THIS was the 1956 Murrayfield encounter between Scotland and England that had a certain contradiction at its heart.

As the Glasgow Herald match report put it: “A full-blooded Scot kicked three beautiful goals from near the touchline yet Scotland lost for want of a successful goalkicker”.

The answer to the riddle was J.D. (John David) Currie, who had been born to Scots parents but had chosen to play for England, where he had been born and where he had played his rugby. His clubs at the time were Oxford University and Bristol Clifton.

“Scotland’s inability to produce reliable goalkickers would appear, therefore, to be a problem of training rather than of breeding”, our rugby correspondent continued.

Scotland lost that March fixture by six points to 11; England thus took the Calcutta Cup (for the sixth successive year, as it happened) and Scotland, with only one win (over France) and three defeats, were bottom of the Five Nations table.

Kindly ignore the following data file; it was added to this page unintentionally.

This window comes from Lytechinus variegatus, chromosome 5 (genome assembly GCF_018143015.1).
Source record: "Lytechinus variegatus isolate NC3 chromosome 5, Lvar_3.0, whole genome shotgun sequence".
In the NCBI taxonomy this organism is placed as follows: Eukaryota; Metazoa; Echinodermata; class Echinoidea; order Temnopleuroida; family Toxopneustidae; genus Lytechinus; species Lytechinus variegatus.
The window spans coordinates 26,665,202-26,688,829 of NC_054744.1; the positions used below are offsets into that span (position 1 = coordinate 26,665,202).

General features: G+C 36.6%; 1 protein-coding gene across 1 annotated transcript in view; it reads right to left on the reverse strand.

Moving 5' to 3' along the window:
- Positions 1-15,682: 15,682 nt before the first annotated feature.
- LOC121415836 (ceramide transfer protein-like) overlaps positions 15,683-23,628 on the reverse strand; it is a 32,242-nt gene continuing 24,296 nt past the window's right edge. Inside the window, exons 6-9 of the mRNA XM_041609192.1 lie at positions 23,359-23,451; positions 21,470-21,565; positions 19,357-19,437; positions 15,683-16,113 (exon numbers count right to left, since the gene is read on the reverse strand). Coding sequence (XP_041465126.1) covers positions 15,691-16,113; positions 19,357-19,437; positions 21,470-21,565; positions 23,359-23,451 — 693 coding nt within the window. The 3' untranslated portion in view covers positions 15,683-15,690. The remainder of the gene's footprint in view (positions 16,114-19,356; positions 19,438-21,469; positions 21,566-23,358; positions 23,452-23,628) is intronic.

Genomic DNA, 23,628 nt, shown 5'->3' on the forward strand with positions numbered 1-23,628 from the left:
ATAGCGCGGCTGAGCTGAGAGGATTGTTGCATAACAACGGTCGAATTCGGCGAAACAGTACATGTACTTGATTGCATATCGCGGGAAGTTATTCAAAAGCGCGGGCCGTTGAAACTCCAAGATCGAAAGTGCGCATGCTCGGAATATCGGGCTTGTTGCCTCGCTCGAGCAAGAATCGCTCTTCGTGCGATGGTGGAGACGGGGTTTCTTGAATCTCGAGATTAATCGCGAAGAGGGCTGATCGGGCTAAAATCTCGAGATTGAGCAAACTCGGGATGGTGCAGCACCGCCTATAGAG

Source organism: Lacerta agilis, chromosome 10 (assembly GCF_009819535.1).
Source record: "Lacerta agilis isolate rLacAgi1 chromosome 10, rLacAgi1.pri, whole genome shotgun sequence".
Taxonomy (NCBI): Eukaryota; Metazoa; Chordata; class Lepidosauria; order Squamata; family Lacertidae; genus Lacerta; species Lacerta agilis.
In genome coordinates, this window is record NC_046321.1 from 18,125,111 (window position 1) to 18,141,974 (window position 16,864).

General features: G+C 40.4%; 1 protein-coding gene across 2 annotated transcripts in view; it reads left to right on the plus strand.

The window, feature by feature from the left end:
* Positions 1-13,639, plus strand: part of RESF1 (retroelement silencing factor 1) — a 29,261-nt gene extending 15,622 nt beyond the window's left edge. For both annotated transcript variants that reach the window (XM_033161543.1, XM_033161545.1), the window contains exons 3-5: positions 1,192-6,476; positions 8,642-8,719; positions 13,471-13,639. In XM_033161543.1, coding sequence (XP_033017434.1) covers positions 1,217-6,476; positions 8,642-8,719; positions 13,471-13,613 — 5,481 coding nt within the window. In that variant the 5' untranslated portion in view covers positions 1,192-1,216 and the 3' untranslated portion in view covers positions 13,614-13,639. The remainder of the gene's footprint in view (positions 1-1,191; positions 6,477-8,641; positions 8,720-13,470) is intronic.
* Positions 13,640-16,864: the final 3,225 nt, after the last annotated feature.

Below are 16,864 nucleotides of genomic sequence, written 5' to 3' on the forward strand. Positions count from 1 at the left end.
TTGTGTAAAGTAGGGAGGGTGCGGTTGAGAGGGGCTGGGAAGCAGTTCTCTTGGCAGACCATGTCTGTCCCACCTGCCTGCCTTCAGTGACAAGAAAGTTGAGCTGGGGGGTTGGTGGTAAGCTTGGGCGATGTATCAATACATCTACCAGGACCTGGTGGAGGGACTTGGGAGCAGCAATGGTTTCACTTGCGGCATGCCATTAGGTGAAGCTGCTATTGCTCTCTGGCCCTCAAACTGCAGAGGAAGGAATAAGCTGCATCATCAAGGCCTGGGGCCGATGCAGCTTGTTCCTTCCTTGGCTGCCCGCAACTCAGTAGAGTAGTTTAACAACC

A French defeat of England the following month confirmed the Scots as the holders of that year’s wooden spoon.

Despite the defeat by England, Scotland’s performance had lots of positive signs: their first-half try, for example, the build-up to which featured A.F. Dorward (above, right), was a “complex and spectacular” reply to an English try.

In the second half the Scottish defence did an excellent job of containing England, with the backs and forwards wasting little time in getting on to the loose ball in force the instant an English player was tackled.

Our correspondent noted a “remarkable” feature of the game – that three Scottish threequarters, the scrum half and four forwards all suffered knocks to the head.

“In addition”, he wrote, “[T.] Elliot [of Gala] stopped a well-driven right hook, but scarcely seemed to notice the incident. Neither did the referee, fortunately for the assailant, who had already had a warning”.

Read more: Herald Diary